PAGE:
2006 Nobel Prize in Literature
Orhan Pamuk
"who in the quest for the melancholic soul of his native city has discovered new symbols for the clash and interlacing of cultures."
  • 12 October 2006 (2006-10-12) (announcement)
  • 10 December 2006
LocationStockholm, Sweden
Presented bySwedish Academy
First awarded1901
WebsiteOfficial website
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The 2006 Nobel Prize in Literature was awarded to the Turkish writer Orhan Pamuk (born 1952) "who in the quest for the melancholic soul of his native city has discovered new symbols for the clash and interlacing of cultures."[1]


Main article: Orhan Pamuk

Orhan Pamuk, a leading novelist in Turkey, made his literary debut with the novel Cevdet Bey ve Oğulları (Cevdet Bey and His Sons, 1982), a novel with measured and meticulous prose, set in the backdrop of the last days of an empire and then the slow and troubled rise of a young republic, spanning three generations of a large family and their social connections. His international breakthrough came later and was firmly established with Benim Adım Kırmızı ("My Name is Red", 1998) and Kar ("Snow", 2002). Pamuk's novels are characterized by the search for identity in the borderland between Western and Eastern values, an attempt to understand differences and similarities and an ambivalent yearning for both modern and old traditions. Among his other famous works include Sessiz Ev ("Silent House", 1983) and Masumiyet Müzesi ("The Museum of Innocence", 2008).[2][3]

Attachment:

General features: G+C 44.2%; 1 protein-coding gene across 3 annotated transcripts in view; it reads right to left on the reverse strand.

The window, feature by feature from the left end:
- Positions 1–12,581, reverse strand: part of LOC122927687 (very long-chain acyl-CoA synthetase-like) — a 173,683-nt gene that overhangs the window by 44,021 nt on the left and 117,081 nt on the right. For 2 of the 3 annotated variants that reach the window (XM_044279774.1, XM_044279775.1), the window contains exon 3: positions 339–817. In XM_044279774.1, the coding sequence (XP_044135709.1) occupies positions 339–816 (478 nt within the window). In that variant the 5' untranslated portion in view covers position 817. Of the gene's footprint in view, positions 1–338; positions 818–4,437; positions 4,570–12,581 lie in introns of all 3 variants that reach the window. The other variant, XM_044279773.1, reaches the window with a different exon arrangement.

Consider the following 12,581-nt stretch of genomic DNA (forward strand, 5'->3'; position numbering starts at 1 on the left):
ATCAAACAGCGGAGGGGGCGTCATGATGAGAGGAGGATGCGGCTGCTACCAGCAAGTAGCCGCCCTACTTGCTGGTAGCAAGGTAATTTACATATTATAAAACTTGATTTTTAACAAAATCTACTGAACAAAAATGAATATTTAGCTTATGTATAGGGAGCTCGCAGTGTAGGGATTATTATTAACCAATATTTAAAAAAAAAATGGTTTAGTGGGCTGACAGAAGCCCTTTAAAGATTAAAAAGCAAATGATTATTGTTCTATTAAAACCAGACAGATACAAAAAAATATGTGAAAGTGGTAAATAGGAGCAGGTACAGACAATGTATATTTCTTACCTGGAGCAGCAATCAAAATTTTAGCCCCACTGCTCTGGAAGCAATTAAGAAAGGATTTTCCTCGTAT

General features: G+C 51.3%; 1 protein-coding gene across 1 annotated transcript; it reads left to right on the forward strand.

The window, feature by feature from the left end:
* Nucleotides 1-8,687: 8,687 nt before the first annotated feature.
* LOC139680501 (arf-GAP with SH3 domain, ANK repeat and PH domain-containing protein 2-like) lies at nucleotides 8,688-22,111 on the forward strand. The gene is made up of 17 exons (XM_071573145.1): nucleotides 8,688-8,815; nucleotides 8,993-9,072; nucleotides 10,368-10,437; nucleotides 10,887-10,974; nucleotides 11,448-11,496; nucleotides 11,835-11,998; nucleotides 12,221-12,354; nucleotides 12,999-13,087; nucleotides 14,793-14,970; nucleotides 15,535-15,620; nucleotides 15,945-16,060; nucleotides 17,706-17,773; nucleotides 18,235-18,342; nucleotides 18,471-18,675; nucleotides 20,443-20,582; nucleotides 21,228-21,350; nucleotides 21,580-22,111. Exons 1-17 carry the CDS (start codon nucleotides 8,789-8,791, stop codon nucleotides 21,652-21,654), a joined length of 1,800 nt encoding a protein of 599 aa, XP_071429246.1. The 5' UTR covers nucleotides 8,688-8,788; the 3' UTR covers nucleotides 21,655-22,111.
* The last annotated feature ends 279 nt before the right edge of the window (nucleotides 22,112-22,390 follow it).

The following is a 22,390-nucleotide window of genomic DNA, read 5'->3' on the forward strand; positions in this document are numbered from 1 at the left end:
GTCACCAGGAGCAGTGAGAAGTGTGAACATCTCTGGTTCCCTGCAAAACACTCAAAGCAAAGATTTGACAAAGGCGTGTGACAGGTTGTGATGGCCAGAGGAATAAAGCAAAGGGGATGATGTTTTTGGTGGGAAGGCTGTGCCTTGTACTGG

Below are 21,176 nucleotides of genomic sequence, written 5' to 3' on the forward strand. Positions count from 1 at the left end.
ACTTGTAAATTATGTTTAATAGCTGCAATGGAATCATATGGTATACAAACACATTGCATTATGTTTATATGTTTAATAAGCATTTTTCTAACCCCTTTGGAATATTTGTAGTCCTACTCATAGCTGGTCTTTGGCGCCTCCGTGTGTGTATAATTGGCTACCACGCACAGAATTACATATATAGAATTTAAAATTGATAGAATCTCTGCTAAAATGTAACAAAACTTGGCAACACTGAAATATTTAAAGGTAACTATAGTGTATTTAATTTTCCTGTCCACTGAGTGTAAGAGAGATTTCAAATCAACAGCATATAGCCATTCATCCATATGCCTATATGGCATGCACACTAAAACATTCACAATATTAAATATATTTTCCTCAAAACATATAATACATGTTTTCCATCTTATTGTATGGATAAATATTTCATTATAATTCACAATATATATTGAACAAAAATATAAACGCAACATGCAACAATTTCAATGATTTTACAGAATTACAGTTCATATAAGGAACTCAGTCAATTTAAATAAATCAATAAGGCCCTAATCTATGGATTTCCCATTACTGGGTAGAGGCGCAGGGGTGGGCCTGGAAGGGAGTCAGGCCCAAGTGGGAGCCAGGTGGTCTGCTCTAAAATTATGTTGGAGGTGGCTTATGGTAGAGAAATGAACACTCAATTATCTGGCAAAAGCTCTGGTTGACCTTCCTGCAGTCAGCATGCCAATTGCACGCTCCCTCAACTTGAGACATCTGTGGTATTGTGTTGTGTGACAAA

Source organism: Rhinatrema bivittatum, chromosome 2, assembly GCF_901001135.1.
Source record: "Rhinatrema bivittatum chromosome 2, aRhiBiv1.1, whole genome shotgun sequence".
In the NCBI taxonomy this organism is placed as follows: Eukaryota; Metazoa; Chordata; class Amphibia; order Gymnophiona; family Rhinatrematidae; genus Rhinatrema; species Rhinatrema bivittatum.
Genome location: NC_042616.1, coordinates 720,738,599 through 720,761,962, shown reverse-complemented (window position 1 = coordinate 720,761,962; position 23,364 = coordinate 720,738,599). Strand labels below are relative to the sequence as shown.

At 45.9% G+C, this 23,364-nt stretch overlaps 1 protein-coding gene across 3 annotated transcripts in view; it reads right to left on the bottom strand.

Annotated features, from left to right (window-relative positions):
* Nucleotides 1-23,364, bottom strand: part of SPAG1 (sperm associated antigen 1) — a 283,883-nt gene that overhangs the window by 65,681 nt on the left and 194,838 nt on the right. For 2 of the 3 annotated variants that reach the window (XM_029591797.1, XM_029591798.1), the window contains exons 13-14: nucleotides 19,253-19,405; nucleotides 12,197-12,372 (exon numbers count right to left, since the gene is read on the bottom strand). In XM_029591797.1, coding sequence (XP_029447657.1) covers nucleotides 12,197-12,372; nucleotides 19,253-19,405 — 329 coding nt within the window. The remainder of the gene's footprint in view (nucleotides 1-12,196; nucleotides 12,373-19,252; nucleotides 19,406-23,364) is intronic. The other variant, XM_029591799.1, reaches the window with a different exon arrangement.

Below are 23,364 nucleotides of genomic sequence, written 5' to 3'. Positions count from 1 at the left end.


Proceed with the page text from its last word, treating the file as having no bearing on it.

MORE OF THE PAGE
Among the favorite authors tipped to win the 2006 Nobel Prize in Literature were the Syrian poet Adunis, Turkish novelist Orhan Pamuk (who eventually won), American prolific writer Joyce Carol Oates, French writer Jean-Marie Gustave Le Clézio (awarded in 2008), Japanese novelist Haruki Murakami, Swedish poet Tomas Tranströmer (awarded in 2011), Danish poet Inger Christensen, Israeli writer Amos Oz, South Korean poet Ko Un, American author Philip Roth, Polish journalist Ryszard Kapuscinski, American singer-songwriter Bob Dylan, and Indo-British novelist Salman Rushdie.[4]


When the Swedish Academy announced that he had been awarded the 2006 Nobel Prize, it confounded pundits and oddsmakers who had concluded that Syrian poet Ali Ahmad Said, better known as Adunis, was most likely to receive that year's award.[5] There were concerns within Turkey that the decision to award the Nobel Prize to Pamuk was politically motivated.[6] In its citation, the academy said: "In the quest for the melancholic soul of his native city, [Pamuk] has discovered new symbols for the clash and interlacing of cultures."[7]

The choice of Pamuk was generally well received. "It would be difficult to conceive of a more perfect winner for our catastrophic times.", said Margaret Atwood, "Pamuk gives us what all novelists give us at their best: the truth. Not the truth of statistics, but the truth of human experience at a particular place, in a particular time. And as with all great literature, you feel at moments not that you are examining him, but that he is examining you."[8] In his native Turkey reactions were mixed. Leading newspapers took a political stance and questioned Pamuk's Turkishness. The best reaction to Pamuk's victory was pride, wrote the editor of the pro-government Daily Sabah, but "we can't quite see Pamuk as 'one of us'... We see him as someone who 'sells us out' and ... can't even stand behind what he says."[9]